The food packaging industry explores economically viable, environmentally benign, and non-toxic packaging materials. Biopolymers, including chitosan (CH) and gelatin (GE), are considered a leading replacement for plastic packaging materials, with preferred packaging functionality and biodegradability. CH, GE, and different proportions of silver nanoparticles (AgNPs) are used to prepare novel packaging materials using a simple solution casting method. The functional and morphological characterization of the prepared films was carried out by using Fourier transform infrared spectroscopy (FTIR), UV-Visible spectroscopy, and scanning electron microscopy (SEM). The mechanical strength, solubility, water vapor transmission rate, swelling behavior, moisture retention capability, and biodegradability of composite films were evaluated. The addition of AgNPs to the polymer blend matrix improves the physicochemical and biological functioning of the matrix. Due to the cross-linking motion of AgNPs, it is found that the swelling degree, moisture retention capability, and water vapor transmission rate slightly decrease. The tensile strength of pure CH-GE films was 24.4 ± 0.03, and it increased to 25.8 ± 0.05 MPa upon the addition of 0.0075% of AgNPs. The real-time application of the films was tested by evaluating the shelf-life existence of carrot pieces covered with the composite films. The composite film containing AgNPs becomes effective in lowering bacterial contamination while comparing the plastic polyethylene films. In principle, the synthesized composite films possessed all the ideal characteristics of packaging material and were considered biodegradable and biocompatible food packaging material and an alternate option for petroleum-based plastics.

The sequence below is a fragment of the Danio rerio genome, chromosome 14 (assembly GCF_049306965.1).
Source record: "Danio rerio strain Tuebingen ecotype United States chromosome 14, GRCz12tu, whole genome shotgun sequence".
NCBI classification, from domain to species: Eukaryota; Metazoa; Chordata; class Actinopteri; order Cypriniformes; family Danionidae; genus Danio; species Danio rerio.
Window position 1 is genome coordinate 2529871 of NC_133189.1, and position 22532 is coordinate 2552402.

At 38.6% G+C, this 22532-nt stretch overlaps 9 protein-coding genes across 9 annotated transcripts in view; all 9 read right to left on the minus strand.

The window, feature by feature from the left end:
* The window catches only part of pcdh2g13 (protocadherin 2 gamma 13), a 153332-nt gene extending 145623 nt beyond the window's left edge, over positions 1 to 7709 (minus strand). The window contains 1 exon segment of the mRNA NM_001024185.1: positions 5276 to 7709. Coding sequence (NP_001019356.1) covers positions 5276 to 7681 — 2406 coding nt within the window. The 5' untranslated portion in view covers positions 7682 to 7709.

Ediyilyam, Sreelekha; George, Bini; Shankar, Sarojini Sharath; Dennis, Thomas Thuruthiyil; Wacławek, Stanisław; Černík, Miroslav; and Padil, Vinod V T, "Chitosan/Gelatin/Silver Nanoparticles Composites Films for Biodegradable Food Packaging Applications." (2021). Department of Medicine Faculty Papers. Paper 300.
Creative Commons License
This work is licensed under a Creative Commons Attribution 4.0 License.